Tuesday, December 16, 2014

Chapter 3 in the book, "Teaching with Poverty in Mind," challenges  all educators to look differently at the capabilities of our students, especially those living in poverty.  Recent research indicates that brain structure and  a person's cognitive potential is able to change over time, especially with the right stimulating and engaging experiences.

There are certain enrichment practices that have been shown to directly affect a child's learning potential.  As teachers, when we intentionally enrich our classrooms and provide opportunities for students to engage in some of these experiences, we boost their attention, learning and cognition.

Musical experiences have been found to improve performance in core math skills as they enhance verbal memory and overall brain function. It seems that the time invested in  learning to play an instrument or fine tune vocal skills also helps develop long-term will and self-discipline--attributes that are more strongly correlated with good grades than IQ itself.

Physical exercise has also been shown to increase the production of new brain cells, according to research.  This can lead to mood and memory changes and better attention  skills.  It's no secret that in education we often remove students from music or PE classes in order to give them additional time to work on basic skills in the areas of reading or math.  We apparently need to rethink some of these decisions, though the wisdom of removing students has long been debated.  Many educators have advocated for leaving students in these ancillary classes.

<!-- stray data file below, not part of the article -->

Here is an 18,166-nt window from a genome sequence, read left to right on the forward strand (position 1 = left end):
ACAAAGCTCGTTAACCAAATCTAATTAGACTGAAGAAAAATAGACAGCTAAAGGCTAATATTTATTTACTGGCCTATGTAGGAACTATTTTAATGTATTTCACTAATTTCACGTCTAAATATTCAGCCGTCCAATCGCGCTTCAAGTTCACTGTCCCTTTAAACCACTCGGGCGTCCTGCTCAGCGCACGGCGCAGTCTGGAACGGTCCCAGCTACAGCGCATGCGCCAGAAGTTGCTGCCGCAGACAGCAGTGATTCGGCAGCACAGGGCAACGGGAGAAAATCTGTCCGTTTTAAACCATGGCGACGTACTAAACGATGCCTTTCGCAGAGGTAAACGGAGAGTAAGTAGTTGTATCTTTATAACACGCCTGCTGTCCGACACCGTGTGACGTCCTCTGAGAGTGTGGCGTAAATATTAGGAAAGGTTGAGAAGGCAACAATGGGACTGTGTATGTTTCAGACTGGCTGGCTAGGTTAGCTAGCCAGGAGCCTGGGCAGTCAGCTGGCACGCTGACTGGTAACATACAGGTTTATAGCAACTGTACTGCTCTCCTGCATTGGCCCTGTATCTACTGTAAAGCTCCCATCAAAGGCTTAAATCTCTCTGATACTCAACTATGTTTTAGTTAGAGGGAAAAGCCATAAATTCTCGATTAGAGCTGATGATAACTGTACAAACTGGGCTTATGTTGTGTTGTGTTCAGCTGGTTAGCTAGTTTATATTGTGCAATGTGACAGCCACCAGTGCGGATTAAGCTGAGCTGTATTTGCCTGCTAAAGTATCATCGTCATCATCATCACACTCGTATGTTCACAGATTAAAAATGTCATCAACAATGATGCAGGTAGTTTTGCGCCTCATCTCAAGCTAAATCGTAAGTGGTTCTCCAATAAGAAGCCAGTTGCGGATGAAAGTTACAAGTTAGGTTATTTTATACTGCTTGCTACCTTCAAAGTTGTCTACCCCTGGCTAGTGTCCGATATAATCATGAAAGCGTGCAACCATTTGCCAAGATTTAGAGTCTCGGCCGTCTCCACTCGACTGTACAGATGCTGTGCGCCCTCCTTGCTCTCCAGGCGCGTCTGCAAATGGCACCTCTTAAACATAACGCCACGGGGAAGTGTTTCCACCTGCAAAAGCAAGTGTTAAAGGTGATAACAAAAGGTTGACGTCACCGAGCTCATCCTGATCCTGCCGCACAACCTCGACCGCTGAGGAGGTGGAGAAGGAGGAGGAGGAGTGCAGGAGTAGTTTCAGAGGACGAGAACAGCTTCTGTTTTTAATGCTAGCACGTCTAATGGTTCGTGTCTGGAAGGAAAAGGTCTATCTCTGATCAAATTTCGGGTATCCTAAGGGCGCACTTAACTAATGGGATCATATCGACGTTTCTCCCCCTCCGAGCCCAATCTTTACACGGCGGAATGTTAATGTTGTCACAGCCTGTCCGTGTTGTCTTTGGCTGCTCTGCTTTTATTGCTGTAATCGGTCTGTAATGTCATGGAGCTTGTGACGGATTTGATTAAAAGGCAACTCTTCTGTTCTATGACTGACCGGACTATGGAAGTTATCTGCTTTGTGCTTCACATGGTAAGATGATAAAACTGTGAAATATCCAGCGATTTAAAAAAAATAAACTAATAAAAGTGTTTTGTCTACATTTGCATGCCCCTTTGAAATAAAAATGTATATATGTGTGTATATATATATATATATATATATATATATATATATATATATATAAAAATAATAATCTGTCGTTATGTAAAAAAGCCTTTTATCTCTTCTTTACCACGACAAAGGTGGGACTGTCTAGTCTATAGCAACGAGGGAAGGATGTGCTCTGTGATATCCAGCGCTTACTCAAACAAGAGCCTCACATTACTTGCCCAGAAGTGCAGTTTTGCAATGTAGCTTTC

The kind of enrichment activities mentioned here affect most the students coming from disadvantaged homes.  Students that have good home environments often have the opportunity to converse with adults, visit museums and take part in enriching experiences  as part of their involvement with family and community. They can afford to invest in technology and computer games, to play musical instruments and take part in dance or art lessons.  Students with impoverished backgrounds often come from families who lack the time and financial resources to make these experiences possible.

As educators we need to be purveyors of hope for students who appear to have low ability and are discouraged or unmotivated.  We have the opportunity to see them with  fresh eyes as we celebrate with them the change and personal growth that can come with novel and engaging learning experiences.


  1. I get concerned with standardized testing and the focus on Math and English. There are many districts that are pulling PE, Music, Art, and even recess away to focus on these measured areas. I think we as a nation have to be careful of putting too much emphasis on certain subject areas. Students need to be well rounded.

  2. Enrichment activities and more collaborative coursework may provide more meaning and desire for the students to learn. If math and phy. ed. and maybe English and Science for instance were learning about the same concept or theme, students may make a connection to the real world. Providing other enrichment experiences as well could make all the difference.